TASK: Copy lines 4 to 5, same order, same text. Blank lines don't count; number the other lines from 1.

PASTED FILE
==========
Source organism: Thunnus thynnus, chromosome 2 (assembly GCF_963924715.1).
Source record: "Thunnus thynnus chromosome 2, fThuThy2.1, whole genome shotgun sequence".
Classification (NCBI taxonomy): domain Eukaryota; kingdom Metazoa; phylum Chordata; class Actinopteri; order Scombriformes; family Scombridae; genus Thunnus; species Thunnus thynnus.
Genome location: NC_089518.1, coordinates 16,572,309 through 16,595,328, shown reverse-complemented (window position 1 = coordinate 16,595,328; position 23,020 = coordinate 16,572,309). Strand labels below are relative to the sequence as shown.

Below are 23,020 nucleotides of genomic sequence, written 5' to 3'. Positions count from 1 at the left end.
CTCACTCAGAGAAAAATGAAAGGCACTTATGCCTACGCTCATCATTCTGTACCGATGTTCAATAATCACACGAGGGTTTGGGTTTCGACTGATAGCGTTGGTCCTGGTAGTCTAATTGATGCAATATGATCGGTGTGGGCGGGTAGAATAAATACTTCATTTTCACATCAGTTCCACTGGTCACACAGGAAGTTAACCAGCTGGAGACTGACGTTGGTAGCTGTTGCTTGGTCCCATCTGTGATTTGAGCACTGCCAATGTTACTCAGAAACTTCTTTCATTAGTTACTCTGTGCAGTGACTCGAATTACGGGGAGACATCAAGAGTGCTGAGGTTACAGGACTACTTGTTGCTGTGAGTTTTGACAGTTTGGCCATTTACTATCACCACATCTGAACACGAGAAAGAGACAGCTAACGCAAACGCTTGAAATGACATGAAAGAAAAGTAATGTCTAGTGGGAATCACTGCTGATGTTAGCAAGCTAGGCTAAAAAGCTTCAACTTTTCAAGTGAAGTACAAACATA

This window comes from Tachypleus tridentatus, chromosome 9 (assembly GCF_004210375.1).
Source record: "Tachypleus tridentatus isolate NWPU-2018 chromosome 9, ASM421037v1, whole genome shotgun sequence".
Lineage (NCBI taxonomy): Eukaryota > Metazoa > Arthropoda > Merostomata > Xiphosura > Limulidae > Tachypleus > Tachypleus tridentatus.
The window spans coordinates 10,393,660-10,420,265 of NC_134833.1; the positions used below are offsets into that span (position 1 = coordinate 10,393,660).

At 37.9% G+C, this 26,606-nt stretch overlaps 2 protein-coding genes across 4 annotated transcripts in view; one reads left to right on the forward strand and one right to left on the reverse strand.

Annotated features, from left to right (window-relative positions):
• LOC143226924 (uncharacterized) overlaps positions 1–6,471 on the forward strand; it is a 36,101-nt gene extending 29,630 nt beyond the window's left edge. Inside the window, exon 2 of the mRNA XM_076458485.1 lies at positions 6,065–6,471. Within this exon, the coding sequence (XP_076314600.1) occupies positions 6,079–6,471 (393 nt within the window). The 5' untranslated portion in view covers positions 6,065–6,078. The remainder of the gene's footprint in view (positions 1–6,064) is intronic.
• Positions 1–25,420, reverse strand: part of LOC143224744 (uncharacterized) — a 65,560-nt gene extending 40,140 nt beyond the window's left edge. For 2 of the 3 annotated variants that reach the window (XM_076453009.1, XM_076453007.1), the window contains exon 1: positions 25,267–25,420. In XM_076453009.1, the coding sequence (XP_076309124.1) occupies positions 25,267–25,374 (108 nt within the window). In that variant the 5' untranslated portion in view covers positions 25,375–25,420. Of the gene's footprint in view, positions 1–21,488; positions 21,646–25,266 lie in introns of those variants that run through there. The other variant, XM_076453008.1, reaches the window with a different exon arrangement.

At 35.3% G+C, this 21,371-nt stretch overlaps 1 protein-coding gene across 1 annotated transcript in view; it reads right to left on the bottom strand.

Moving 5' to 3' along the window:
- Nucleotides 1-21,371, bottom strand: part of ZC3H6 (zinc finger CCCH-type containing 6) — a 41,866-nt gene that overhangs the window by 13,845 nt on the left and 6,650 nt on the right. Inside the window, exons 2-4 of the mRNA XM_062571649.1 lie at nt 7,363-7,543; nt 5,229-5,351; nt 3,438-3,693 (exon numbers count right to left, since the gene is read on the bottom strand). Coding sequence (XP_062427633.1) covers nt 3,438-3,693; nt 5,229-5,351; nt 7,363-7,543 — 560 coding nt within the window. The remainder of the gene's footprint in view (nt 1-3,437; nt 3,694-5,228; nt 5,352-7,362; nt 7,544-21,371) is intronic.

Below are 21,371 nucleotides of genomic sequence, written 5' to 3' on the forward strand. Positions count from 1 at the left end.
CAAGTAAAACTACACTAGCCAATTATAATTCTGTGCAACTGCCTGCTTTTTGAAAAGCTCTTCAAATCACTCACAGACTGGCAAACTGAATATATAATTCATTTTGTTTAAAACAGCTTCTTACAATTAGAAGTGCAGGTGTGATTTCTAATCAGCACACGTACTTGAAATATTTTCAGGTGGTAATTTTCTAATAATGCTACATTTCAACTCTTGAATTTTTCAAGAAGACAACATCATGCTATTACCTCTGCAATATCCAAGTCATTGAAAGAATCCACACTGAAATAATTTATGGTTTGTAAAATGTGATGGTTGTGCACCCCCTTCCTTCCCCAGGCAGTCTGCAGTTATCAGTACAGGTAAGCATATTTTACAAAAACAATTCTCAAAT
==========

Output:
Genome location: NC_089518.1, coordinates 16,572,309 through 16,595,328, shown reverse-complemented (window position 1 = coordinate 16,595,328; position 23,020 = coordinate 16,572,309). Strand labels below are relative to the sequence as shown.

Below are 23,020 nucleotides of genomic sequence, written 5' to 3'. Positions count from 1 at the left end.